In view of the volatility of race relations today, Walsh said, the play is “terrifyingly relevant. We’re in a different historical moment, so it resonates for different reasons.”

‘Watchman’ not a factor

Sergel originally intended his play for middle-school and high-school casts, but it immediately became a draw for all ages after its 1991 American premiere at the Paper Mill in New Jersey.

The earliest version included narration, which was critically panned, but the second version, the one being used by the Guthrie, goes without the voiceover.

The decision to open the Guthrie season with “Mockingbird” had nothing to do with the news last February that a sequel to the book had been discovered, said Miller-Stephany. Rather, it was based on audience interest in adaptations of classic novels like “Pride and Prejudice” and “Jane Eyre.”

Likewise, the controversy stirred subsequently by Lee’s “Go Set a Watchman” and its revelations about Atticus’ racism has not altered Miller-Stephany’s interpretation of the play.

“People are so sentimental about it,” he said. “There’s been a good deal of criticism that the character of Atticus is a plaster saint, but the story is told in the first person by a daughter looking at her dad, and it’s hard to see a parent objectively. Now people are upset that Atticus is deeply flawed in ‘Go Set a Watchman.’ You can’t win.”

Kid power

Other cast members include some familiar faces, notably Ansa Akyea as the falsely accused Tom Robinson, Bruce Bohne as Bob Ewell, Michael Booth as Boo Radley, Stacia Rice as Miss Maudie and Regina Marie Williams as Calpurnia.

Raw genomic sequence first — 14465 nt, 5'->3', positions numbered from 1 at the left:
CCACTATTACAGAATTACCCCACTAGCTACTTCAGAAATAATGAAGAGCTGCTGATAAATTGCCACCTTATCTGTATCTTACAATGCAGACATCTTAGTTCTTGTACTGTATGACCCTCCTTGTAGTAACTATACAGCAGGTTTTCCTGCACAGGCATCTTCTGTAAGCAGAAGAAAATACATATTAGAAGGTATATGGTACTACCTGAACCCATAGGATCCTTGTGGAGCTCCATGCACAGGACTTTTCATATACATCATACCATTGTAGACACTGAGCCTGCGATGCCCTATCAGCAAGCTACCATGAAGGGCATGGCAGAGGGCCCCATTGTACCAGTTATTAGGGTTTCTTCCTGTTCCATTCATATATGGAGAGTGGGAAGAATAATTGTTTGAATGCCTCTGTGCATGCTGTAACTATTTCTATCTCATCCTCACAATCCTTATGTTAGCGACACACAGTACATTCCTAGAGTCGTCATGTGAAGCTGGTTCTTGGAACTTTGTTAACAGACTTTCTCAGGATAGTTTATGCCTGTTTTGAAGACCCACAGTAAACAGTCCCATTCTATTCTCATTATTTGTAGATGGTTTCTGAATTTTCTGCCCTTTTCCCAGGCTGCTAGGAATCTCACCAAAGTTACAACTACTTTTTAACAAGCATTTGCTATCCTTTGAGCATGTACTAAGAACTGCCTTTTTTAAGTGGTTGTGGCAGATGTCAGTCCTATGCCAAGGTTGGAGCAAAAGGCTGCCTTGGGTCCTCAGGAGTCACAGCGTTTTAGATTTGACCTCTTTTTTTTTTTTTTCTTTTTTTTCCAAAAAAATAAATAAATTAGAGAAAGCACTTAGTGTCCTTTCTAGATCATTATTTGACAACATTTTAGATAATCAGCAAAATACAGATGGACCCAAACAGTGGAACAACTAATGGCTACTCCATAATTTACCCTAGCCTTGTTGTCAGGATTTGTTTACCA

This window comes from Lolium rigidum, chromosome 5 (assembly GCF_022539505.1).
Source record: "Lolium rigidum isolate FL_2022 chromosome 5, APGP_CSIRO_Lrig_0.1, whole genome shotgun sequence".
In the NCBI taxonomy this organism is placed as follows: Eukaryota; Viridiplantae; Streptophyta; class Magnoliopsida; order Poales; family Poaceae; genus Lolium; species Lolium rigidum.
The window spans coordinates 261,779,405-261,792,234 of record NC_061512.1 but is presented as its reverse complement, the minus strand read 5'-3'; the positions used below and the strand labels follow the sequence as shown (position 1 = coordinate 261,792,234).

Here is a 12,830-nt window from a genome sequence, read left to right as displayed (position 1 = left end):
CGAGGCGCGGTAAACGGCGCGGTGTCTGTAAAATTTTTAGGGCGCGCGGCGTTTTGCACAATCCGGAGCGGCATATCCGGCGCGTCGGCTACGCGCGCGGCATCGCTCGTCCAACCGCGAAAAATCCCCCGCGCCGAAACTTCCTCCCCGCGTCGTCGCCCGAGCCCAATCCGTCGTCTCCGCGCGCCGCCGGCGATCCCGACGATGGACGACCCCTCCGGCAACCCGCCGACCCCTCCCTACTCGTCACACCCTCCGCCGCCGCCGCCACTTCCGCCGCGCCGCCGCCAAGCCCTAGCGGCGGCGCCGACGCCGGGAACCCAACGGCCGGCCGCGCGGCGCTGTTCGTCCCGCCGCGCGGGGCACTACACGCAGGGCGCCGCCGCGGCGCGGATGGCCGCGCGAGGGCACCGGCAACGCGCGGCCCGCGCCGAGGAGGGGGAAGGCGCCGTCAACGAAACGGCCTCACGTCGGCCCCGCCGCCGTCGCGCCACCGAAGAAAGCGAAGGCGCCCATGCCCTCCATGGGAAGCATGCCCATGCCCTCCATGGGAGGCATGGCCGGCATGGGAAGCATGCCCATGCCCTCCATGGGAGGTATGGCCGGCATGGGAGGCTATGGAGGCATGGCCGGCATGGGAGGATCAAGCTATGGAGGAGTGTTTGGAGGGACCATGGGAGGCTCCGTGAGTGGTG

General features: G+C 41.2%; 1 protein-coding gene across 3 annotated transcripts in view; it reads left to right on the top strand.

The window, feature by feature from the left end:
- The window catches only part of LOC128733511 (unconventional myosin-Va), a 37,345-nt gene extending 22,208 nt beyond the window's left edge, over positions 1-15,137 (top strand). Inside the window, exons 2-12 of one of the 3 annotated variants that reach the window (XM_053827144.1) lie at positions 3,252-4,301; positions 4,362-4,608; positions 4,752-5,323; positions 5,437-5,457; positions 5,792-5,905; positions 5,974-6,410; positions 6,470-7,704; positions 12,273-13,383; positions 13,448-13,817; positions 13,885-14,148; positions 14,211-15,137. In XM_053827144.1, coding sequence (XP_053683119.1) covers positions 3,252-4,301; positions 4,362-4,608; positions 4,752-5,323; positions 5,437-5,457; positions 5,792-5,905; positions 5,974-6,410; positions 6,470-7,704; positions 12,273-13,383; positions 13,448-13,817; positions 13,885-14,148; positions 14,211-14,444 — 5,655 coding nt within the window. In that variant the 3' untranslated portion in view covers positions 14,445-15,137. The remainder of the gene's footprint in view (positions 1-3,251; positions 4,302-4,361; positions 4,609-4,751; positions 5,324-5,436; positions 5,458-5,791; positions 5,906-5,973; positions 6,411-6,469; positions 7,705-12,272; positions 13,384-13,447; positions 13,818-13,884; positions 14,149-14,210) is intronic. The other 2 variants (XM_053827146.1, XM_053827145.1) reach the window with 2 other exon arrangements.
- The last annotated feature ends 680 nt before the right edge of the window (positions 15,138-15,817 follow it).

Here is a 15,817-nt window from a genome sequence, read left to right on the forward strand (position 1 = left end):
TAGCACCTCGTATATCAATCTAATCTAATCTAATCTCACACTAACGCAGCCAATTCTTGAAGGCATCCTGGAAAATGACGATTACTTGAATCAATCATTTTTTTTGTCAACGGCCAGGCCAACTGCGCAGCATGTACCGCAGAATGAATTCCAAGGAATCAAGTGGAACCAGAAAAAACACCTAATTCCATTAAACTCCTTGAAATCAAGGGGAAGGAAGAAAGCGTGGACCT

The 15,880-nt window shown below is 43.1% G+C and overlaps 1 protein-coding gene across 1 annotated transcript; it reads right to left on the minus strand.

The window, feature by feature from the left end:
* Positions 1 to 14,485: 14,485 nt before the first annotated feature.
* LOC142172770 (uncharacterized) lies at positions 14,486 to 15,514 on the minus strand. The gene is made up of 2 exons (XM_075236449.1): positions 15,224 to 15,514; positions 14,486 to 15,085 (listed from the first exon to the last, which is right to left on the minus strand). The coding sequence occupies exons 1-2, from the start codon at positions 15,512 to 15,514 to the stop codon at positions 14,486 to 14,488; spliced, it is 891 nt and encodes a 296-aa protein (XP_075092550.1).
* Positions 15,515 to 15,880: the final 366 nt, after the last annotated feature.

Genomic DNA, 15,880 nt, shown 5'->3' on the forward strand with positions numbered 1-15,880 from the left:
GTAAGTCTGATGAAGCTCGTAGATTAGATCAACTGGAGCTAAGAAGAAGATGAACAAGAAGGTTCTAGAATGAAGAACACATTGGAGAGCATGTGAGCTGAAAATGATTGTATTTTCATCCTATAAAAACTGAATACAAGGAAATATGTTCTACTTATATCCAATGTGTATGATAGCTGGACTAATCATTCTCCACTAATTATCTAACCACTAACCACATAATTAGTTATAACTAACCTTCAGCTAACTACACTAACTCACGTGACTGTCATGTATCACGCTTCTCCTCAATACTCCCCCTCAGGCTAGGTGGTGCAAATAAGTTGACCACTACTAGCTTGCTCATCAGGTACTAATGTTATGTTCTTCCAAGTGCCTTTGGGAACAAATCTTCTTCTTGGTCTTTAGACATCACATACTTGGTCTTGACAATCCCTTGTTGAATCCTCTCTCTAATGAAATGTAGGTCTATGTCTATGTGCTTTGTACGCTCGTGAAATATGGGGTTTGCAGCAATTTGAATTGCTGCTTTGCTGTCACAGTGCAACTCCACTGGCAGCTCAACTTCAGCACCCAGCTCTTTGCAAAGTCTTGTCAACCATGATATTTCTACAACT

The trio of children central to the story, Atticus’ daughter Scout, son Jem and their diminutive pal Dill (widely thought to be based on the young Truman Capote) will be played by three sets of two young actors, only some of who have prior professional acting experience. Isadora Swann and Mary Bair alternate as Scout, Noah Deets and Lorenzo Reyes as Jem, and Isaac Leer and Nate Turcotte as Dill.

Such prominent children’s roles, in which they carry some scenes all by themselves, haven’t been seen on a Guthrie stage since Neil Simon’s “Lost in Yonkers” in 2006.

“Having these kids commanding the stage will bring some added excitement,” Miller-Stephany said.

Thomas, who has Broadway credits and is performing at the Guthrie for the first time, happens to share a few qualities with Atticus. He grew up in Alabama, so he’s familiar with “the open fields, the swamps and woods, the guns and football.”

He also has two children about the same age as Scout and Jem, and rehearsed for a couple of weeks with just the young actors before the rest of the cast joined them.

“I feel a personal connection with the character,” he said. “What I respond to most is his relationship with his kids, the way he speaks to them as adults. That’s a level of parenting that has something to say for today.”